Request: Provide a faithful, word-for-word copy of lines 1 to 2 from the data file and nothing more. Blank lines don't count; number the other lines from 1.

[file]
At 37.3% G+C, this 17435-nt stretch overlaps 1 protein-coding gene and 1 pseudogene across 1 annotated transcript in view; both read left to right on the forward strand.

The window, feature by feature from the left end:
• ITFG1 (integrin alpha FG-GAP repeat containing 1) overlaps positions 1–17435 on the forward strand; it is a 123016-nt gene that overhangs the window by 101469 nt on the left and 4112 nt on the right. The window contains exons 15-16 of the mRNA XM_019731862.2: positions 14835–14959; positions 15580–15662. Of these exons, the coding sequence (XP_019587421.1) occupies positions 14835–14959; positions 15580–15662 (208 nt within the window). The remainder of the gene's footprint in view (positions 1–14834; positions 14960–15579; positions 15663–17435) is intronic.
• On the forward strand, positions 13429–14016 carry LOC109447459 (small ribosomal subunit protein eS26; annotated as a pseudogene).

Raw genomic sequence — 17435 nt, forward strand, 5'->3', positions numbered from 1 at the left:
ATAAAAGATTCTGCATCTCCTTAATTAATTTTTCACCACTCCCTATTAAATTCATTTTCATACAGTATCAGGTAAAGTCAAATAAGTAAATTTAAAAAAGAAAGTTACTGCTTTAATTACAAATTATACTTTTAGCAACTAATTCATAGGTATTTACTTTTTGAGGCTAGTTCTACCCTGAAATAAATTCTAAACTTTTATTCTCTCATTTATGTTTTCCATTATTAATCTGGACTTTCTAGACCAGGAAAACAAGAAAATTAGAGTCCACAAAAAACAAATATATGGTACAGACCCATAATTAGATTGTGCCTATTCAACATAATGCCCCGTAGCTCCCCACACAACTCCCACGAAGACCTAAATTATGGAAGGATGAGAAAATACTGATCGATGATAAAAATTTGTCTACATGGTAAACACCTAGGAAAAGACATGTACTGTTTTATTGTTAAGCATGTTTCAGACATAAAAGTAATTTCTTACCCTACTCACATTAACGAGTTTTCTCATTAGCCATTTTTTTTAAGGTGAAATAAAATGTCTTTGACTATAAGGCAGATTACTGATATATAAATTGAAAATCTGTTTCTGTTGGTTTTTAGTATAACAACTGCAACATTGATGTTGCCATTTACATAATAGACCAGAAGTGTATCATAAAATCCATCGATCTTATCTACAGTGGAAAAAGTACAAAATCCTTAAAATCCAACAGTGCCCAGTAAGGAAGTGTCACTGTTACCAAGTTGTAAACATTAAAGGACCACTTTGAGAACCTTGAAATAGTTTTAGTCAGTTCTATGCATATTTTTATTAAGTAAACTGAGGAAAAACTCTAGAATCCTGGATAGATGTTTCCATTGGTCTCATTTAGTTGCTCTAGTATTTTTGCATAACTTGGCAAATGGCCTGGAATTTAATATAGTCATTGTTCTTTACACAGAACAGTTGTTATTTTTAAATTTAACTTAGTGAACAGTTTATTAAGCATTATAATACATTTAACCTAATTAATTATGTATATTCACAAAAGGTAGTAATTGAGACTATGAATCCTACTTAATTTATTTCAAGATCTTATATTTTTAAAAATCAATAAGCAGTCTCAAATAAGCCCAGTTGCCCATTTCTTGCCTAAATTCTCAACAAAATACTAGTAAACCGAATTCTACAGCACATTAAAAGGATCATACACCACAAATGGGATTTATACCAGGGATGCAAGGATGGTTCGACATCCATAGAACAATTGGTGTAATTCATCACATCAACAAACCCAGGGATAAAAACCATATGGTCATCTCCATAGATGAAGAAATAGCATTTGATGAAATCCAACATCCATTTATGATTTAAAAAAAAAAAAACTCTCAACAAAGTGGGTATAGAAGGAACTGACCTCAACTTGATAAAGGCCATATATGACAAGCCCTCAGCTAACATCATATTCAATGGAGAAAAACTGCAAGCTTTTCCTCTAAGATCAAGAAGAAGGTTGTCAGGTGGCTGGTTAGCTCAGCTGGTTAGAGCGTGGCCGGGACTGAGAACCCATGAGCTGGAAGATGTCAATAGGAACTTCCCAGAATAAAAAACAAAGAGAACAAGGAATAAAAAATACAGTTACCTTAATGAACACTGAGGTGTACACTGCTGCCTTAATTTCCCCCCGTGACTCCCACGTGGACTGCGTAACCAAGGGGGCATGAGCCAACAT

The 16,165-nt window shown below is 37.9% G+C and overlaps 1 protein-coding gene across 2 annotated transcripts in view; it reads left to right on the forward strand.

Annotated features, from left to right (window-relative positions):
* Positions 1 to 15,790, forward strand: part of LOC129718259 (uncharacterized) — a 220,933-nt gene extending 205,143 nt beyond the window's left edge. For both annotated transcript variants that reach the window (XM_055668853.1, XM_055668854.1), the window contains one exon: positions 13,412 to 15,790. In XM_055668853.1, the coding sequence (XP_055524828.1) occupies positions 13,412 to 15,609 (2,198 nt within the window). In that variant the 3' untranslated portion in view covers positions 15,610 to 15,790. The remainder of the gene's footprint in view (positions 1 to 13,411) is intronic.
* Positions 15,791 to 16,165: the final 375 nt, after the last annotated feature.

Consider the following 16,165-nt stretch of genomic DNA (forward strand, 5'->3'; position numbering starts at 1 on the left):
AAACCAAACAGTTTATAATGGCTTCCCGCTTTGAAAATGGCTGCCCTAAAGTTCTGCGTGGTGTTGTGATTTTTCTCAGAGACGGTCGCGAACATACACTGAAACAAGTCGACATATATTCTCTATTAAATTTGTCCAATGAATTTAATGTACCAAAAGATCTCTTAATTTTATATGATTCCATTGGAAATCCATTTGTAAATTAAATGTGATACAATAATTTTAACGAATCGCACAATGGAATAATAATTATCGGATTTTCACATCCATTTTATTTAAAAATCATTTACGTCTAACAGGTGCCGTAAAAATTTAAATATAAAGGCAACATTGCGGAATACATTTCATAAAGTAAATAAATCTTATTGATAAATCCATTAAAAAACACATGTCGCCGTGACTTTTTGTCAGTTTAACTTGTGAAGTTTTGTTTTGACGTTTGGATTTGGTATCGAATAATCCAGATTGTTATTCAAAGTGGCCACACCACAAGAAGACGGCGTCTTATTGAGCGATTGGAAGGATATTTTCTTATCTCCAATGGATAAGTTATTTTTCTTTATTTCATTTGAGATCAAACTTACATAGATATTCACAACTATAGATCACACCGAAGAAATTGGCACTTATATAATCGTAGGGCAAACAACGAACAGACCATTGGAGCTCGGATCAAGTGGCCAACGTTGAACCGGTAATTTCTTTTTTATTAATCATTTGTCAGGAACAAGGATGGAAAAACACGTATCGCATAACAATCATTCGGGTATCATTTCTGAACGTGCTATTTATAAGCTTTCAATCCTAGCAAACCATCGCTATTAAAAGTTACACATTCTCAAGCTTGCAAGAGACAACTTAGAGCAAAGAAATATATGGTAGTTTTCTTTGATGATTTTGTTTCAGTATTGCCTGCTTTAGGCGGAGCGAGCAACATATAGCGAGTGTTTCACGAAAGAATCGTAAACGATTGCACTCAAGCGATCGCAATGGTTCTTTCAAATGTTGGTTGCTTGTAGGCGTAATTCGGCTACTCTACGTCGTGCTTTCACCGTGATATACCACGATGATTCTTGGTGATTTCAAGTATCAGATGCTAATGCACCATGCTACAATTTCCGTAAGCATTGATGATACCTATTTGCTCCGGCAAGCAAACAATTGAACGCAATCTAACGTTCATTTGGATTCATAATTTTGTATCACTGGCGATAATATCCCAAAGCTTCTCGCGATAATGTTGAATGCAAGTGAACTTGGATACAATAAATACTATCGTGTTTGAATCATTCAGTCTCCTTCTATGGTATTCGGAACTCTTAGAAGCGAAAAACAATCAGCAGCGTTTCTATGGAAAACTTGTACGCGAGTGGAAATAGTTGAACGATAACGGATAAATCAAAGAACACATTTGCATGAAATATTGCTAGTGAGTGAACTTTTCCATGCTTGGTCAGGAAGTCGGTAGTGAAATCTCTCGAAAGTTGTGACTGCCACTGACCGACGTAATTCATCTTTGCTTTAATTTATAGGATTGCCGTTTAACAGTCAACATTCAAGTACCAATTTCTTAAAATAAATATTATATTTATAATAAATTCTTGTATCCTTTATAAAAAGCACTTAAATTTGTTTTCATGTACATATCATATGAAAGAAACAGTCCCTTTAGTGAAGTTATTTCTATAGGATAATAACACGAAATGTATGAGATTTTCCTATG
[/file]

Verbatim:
At 37.3% G+C, this 17435-nt stretch overlaps 1 protein-coding gene and 1 pseudogene across 1 annotated transcript in view; both read left to right on the forward strand.

The window, feature by feature from the left end: